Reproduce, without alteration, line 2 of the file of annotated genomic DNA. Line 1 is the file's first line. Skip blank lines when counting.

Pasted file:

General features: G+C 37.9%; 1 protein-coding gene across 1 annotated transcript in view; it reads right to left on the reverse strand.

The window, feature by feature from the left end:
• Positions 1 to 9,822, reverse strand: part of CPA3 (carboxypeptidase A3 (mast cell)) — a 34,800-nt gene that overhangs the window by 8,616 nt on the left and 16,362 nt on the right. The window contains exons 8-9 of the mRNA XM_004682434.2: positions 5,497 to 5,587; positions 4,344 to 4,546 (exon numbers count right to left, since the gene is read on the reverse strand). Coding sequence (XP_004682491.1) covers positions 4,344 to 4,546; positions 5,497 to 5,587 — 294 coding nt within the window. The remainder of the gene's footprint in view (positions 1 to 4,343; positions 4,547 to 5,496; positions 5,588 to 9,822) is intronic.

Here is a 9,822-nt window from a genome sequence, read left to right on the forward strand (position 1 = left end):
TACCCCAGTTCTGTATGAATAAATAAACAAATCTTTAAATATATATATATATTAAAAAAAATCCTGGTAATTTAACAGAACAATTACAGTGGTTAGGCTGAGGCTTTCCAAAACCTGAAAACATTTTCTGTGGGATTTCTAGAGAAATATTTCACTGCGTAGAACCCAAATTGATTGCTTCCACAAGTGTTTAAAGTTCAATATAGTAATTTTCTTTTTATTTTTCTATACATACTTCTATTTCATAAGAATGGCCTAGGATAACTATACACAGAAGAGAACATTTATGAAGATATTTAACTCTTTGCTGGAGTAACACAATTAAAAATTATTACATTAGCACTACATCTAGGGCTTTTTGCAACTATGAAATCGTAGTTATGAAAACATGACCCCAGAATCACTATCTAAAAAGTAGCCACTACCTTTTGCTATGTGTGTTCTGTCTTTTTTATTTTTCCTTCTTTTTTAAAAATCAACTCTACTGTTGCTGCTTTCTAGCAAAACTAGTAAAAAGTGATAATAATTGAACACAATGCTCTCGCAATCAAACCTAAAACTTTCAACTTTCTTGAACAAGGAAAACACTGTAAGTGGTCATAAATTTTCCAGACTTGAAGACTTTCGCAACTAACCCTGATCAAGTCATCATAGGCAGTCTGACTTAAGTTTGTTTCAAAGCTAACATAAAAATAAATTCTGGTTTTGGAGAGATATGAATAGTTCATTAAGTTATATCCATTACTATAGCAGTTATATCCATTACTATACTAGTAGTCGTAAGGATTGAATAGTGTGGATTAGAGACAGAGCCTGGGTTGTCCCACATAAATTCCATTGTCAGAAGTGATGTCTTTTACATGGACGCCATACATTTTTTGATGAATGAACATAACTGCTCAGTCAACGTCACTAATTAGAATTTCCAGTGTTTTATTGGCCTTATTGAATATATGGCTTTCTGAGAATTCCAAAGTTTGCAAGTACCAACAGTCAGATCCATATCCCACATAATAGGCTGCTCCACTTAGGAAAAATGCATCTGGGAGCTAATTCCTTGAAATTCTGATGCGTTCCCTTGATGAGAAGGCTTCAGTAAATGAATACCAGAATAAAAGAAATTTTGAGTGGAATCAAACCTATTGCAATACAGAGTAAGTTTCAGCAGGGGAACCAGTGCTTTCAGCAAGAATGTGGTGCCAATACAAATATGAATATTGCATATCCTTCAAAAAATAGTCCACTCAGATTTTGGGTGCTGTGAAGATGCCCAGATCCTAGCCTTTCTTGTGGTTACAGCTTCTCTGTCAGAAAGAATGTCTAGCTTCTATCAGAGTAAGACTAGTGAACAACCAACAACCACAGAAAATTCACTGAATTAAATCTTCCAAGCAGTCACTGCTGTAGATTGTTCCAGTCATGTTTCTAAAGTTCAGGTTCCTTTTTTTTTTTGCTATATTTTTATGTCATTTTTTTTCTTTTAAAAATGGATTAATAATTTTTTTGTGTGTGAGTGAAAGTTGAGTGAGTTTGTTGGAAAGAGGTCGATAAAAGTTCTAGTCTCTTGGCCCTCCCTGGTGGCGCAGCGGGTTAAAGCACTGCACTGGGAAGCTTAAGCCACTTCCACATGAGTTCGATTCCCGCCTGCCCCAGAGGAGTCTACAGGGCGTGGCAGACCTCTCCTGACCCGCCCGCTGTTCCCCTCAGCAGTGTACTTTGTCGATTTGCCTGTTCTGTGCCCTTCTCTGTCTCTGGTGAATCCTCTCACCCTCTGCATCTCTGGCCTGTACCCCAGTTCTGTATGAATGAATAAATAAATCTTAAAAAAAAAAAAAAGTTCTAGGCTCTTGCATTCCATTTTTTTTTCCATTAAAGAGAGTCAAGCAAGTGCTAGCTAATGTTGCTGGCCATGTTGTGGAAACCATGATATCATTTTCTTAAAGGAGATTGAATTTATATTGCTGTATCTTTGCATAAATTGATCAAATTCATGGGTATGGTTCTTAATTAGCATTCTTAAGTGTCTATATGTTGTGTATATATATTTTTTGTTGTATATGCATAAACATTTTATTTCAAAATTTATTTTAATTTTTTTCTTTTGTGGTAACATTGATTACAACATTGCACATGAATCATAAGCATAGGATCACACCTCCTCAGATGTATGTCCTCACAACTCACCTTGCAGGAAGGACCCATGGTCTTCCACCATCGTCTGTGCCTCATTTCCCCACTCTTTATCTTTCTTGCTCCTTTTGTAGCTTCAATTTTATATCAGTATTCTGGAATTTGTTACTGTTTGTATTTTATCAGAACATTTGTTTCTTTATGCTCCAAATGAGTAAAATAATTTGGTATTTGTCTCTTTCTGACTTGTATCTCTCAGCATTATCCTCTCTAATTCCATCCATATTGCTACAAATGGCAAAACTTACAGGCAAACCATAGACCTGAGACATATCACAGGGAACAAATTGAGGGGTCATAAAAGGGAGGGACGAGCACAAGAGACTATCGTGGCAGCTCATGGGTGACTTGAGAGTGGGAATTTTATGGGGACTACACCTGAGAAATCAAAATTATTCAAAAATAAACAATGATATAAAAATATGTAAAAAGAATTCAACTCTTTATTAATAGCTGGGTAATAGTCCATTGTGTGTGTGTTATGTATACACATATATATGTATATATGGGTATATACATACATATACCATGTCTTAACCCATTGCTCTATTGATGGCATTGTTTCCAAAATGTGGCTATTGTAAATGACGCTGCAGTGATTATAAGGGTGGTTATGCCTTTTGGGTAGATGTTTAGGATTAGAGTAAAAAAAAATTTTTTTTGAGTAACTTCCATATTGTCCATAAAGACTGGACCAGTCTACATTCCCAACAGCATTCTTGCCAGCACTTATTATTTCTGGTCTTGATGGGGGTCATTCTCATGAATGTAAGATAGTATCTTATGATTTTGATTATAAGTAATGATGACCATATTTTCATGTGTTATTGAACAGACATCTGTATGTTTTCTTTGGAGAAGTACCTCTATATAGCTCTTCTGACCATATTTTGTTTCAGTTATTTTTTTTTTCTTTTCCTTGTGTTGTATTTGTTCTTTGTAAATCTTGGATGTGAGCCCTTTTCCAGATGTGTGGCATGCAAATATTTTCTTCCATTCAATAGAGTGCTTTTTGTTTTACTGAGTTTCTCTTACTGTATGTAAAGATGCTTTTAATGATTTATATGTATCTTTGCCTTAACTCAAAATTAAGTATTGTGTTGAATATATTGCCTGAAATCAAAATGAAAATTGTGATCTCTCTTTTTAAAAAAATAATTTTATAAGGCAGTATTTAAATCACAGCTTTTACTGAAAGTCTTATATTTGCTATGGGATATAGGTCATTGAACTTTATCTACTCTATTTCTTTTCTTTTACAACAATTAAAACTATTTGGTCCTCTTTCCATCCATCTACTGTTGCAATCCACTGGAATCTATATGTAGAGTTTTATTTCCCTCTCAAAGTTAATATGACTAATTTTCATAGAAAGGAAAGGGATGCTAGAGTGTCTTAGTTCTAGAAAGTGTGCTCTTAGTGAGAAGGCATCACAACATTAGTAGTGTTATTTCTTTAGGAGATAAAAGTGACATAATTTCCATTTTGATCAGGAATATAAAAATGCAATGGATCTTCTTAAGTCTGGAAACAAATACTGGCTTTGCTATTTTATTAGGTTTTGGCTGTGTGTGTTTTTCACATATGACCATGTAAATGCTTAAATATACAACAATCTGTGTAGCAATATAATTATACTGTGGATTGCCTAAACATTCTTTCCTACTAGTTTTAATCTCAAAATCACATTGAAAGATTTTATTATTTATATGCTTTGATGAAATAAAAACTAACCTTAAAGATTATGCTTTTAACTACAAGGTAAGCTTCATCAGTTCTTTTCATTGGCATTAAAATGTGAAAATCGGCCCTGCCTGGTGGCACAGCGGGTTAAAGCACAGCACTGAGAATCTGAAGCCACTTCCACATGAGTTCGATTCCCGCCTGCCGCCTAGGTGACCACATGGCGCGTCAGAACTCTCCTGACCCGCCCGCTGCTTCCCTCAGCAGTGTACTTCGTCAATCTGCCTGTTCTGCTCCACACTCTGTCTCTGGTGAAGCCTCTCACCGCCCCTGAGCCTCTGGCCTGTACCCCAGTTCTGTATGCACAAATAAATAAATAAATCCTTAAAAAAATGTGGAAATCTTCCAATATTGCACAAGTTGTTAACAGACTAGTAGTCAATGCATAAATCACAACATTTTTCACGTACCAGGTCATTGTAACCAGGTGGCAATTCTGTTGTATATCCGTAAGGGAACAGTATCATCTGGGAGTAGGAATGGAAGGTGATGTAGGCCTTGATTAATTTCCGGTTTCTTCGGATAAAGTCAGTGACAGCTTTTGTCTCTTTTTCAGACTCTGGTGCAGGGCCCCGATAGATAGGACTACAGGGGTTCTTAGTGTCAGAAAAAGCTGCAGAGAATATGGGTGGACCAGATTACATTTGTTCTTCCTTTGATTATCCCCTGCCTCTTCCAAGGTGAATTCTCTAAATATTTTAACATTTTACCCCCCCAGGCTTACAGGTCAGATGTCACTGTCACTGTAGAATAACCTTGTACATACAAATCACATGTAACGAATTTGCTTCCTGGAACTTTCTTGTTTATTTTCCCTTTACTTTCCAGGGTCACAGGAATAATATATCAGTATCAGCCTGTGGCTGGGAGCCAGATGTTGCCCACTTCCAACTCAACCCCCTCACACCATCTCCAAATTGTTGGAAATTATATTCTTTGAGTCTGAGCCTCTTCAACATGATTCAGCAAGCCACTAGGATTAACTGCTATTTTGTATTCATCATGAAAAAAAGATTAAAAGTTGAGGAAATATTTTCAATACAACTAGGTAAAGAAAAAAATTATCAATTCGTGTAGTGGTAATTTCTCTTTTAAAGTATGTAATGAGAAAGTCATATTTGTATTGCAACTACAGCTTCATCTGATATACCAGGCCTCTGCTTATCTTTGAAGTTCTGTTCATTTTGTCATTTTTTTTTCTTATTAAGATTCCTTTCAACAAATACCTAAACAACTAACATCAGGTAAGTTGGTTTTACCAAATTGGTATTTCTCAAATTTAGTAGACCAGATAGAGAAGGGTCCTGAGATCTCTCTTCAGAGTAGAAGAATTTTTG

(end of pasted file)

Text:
The window, feature by feature from the left end: